When Toyota put up its i-Road for testing in 2014, it was more as an answer to urban road traffic gridlock. Sized as large as the larger fleet of motorbikes, it has seats for two people like any conventional bike – just that the entire seating was enclosed in a cockpit. With absolute competition driving in through Piaggio’s MP3 and Nissan’s Land Glider, there was one common aspect binding these three-wheel electric vehicles – their active safety systems. In the second of our series on three-wheel electric vehicles, our bloggers discuss active safety control systems and the patents powering them.
In the previous blog we discussed the advent of three-wheel electric vehicles and the increasing use of tadpole technology. While we delved deeper into this topic, we found that the technology in these three-wheelers could be bucketed into two sections of active and passive safety systems.
Active safety systems include a string of technologies related to steering control, brake control, stability control, warnings and alerts among other smaller stuff. In fact, at least 41% of the innovation in the global space of safety controls for three-wheel electric vehicles is related to active safety mechanisms.
The area of Active Safety Systems has a wider spectrum compared to Passive Safety Systems. It is interesting to note that around 64% of patent applications included both active as well as passive safety mechanisms in the three-wheeled electric vehicles.
Tilting with power
One of the primary aspects of biking is the tilt effect. However, in a normal bike, this often is a cause for accidents considering that the rider needs to have the most control on the vehicle during tilts and turns. Three-wheelers with a single wheel in the front are also prone to accidents while tilting primarily because of its understeer quality.
In a scenario when one needs to brake hard, especially during a turn, having two wheels in the front helps understeer the vehicle faster, reduces the skid factor of the single back wheel and distributes the weight evenly across the vehicle, adding to the stability.
Hence, while steering is possibly the most effective with a single front wheel as in a delta design format, stability during tilts is the most effective in tadpole designed three-wheel electric vehicles. Another point where the tadpole gains over the delta is in the placing of the motor and the batteries. With just a single wheel in the front and the motor right there, the vehicle may require the batteries to be shifted to the back for more equitable weight distribution. This means that the motor cables need to be drawn all the way through the body of the vehicle from the front to the back. A tadpole design however, allows for about 30% of the weight of the vehicle to stay on the drive wheel, making it a near hands-down option for a three-wheel electric vehicle with enhanced safety.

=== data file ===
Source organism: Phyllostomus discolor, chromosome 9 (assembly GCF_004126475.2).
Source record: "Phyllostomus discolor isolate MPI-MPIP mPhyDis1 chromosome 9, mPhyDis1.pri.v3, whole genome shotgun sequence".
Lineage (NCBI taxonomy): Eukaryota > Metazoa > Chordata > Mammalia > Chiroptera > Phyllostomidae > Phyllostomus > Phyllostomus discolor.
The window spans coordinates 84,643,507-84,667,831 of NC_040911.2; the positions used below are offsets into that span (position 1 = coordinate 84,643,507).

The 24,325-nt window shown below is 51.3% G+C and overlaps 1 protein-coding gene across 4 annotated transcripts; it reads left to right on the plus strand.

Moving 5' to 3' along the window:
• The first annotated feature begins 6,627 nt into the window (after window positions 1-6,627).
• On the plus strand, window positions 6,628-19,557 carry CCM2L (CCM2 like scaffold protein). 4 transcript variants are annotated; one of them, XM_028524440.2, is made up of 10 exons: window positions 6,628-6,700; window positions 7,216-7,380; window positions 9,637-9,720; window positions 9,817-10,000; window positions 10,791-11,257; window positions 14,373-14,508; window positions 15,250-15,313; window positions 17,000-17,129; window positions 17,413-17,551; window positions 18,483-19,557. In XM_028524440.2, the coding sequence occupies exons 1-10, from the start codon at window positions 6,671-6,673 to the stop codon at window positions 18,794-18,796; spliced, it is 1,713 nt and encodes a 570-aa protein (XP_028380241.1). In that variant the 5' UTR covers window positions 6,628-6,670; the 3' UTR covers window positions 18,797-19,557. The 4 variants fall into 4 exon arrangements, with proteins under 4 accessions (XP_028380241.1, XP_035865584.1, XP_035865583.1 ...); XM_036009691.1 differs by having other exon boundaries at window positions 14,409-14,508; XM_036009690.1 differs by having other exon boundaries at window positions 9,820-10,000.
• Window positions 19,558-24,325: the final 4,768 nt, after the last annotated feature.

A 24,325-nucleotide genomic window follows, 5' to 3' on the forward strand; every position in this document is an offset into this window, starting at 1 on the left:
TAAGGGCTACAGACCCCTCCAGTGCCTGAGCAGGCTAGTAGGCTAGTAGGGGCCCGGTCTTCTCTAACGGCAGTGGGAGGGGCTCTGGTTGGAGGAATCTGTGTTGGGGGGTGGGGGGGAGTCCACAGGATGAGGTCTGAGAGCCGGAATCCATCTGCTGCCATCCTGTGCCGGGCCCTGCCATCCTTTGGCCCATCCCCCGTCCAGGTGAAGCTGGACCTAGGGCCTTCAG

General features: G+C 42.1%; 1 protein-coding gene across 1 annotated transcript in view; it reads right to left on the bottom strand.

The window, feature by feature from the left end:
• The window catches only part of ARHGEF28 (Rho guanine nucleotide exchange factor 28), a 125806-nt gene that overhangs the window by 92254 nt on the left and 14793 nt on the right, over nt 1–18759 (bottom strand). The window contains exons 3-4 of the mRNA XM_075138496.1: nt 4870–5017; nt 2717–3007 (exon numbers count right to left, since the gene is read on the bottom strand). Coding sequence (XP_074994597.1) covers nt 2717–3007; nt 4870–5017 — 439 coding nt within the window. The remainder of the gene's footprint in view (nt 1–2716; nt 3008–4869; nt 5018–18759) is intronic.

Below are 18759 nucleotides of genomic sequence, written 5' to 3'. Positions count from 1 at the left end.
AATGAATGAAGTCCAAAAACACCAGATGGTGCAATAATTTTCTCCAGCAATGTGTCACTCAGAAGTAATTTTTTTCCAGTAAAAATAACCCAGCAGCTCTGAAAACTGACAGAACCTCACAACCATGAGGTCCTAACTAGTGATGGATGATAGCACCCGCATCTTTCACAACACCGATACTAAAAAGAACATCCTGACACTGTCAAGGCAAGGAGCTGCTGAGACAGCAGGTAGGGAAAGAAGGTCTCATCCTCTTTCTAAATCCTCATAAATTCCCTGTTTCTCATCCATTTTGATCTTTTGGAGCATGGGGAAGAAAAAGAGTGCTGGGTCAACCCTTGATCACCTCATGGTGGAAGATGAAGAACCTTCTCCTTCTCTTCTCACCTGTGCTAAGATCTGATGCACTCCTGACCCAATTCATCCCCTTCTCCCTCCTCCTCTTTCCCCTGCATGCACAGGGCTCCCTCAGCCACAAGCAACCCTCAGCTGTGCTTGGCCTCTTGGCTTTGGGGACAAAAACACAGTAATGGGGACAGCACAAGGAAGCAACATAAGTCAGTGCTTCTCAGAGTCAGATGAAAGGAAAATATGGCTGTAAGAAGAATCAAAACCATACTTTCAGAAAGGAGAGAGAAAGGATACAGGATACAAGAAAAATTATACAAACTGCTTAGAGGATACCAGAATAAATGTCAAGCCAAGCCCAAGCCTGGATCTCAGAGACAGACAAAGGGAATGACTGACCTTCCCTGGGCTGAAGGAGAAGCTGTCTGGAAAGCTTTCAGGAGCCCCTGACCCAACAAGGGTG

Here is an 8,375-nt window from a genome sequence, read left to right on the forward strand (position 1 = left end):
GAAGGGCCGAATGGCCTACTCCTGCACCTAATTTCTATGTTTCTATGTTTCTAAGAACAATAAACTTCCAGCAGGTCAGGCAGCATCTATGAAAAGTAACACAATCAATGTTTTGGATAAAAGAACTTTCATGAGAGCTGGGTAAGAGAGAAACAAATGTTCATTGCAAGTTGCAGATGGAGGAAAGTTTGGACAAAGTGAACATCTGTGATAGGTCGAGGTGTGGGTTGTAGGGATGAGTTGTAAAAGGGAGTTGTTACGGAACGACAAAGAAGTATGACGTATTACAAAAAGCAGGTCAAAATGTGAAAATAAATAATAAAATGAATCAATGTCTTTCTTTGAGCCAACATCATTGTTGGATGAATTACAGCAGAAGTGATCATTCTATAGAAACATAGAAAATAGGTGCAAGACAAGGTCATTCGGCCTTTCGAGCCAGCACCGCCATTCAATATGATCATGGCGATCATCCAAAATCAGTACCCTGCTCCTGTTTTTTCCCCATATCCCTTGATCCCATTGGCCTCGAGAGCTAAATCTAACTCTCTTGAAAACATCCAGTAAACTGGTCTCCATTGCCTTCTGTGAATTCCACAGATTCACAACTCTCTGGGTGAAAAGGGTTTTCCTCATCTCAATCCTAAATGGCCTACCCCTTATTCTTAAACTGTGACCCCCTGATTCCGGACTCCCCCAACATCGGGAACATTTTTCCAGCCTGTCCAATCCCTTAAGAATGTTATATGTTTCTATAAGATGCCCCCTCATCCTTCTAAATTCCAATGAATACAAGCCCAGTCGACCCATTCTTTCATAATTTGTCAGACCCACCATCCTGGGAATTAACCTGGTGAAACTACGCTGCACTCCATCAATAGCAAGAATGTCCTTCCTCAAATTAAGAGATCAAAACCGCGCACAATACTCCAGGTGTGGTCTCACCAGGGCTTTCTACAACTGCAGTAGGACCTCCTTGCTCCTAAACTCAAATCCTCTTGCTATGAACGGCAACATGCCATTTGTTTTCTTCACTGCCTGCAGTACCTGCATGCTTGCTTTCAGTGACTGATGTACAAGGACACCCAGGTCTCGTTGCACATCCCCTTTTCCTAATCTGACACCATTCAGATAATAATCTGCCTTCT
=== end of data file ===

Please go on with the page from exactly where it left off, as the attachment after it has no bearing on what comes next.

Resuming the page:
It’s no surprise that companies such as Piaggio, Ford, Bombardier, Honda and Toyota own the maximum IP assets in active safety systems. The below video says why:
Considering that the braking system is definitely a better option while braking, it has been found that Bombardier and Honda own the largest share of patents in Front Wheel Control, while Piaggio and Honda lead in patented technology for Rear Wheel Control. The below chart dissects the percentage share of patents across the various aspects of active safety controls in the global landscape.
Tilt and lean control does make up for a chunk of inventions in active stability systems. Going back to the global patent landscape, we found over the last five years, barring Aisin, the other top four players in this space have been showing an increasing interest to enhance safety during tilts.
Another interesting trend to notice in this global landscape is that around 88% of the patents are filed between 2000-2015, where more than 50% of these innovations marked their filings in past five years (i.e. between 2011-2015). Going by this trend, we soon expect a lot more new innovations to come up in the domain of stability for electric three-wheeled vehicles.
With Britain already experimenting with a road that allows electric vehicles to charge on the go, three-wheel electric vehicles are poised to grab a fair share of the market from the sheer standpoint of their compactness that allows them to maneouver easily in traffic gridlocks, the cockpit safety that they offer the riders and the smartness that they exude.
(Featured image source: https://commons.wikimedia.org/wiki/File:2013_Toyota_i-Road_01.jpg)